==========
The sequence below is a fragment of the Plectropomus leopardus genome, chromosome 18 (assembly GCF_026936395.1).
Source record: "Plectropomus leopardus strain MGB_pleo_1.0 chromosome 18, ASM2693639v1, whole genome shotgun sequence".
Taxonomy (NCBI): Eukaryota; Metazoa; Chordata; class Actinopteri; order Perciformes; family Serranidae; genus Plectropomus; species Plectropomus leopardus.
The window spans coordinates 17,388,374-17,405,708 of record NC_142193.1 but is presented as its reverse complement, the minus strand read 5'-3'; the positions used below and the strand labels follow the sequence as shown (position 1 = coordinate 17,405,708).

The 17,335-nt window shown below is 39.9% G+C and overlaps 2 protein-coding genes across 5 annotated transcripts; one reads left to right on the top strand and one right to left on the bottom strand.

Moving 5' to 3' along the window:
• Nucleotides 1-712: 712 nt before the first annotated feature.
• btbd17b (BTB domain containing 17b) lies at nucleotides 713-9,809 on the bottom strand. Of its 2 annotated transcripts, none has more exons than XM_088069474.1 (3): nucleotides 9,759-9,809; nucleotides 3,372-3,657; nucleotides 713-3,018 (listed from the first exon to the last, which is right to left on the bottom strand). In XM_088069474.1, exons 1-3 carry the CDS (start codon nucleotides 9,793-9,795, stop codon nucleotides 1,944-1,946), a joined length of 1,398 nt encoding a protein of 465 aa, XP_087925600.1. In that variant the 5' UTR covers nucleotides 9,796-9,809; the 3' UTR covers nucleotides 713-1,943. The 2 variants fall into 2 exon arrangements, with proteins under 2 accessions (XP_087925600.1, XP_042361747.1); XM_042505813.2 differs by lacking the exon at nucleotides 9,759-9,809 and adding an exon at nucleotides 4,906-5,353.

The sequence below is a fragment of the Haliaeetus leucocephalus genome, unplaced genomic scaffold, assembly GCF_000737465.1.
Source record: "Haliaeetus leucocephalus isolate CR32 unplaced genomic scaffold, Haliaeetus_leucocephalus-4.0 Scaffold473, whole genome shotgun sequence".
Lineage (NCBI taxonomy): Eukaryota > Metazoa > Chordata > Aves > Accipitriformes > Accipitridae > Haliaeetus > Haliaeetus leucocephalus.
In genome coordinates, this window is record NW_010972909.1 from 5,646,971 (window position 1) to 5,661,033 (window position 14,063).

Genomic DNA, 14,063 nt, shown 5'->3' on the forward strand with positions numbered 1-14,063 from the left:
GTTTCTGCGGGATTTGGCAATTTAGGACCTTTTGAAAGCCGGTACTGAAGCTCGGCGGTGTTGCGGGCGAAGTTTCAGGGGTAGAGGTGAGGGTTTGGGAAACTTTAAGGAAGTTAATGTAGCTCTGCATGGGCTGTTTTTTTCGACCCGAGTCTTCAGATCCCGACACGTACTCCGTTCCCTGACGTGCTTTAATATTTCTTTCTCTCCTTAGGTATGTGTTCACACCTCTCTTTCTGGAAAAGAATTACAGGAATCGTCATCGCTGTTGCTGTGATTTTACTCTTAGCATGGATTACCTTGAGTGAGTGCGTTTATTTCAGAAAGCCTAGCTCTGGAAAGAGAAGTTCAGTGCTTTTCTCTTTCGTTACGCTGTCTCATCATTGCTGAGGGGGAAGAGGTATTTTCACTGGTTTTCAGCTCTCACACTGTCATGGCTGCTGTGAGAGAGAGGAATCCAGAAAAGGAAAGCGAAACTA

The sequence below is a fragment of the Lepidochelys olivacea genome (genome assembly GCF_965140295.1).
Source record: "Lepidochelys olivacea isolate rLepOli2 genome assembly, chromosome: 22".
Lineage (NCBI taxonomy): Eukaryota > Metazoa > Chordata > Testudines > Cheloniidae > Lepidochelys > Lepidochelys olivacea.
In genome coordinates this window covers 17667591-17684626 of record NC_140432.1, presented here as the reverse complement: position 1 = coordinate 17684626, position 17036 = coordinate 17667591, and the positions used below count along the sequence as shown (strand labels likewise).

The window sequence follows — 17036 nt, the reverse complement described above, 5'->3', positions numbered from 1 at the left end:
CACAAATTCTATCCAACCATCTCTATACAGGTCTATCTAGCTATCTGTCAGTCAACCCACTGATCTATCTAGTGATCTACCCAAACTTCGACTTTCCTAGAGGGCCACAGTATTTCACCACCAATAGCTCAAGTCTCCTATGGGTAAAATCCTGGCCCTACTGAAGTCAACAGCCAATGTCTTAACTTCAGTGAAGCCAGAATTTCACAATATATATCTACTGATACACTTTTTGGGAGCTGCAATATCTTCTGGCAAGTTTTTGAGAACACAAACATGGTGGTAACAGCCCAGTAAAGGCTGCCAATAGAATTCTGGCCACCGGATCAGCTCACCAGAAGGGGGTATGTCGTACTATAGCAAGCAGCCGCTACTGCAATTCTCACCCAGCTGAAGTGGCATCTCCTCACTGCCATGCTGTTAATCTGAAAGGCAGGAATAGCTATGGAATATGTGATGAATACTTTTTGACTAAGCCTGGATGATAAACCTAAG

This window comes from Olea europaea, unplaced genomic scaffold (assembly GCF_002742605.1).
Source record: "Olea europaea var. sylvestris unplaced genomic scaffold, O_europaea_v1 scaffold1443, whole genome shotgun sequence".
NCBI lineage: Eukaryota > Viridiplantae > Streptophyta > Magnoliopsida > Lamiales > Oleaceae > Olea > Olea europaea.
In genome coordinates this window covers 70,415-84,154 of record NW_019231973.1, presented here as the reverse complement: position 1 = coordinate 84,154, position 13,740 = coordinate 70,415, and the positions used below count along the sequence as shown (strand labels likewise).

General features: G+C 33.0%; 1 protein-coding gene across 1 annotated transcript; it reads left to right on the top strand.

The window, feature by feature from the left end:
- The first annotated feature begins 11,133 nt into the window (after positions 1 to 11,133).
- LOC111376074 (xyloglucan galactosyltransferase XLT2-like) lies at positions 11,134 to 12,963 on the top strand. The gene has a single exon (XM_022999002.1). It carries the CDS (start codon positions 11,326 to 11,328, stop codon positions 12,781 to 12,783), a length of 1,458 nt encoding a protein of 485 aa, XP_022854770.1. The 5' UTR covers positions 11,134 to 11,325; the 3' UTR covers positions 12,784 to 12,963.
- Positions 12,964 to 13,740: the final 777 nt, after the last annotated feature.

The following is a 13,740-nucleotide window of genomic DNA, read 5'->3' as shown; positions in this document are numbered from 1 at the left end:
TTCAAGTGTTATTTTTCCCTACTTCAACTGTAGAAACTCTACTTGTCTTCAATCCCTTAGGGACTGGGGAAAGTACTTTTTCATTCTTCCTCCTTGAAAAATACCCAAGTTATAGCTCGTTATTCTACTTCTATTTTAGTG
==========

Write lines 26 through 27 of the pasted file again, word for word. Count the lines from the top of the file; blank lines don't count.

The window, feature by feature from the left end:
- The first annotated feature begins 11,133 nt into the window (after positions 1 to 11,133).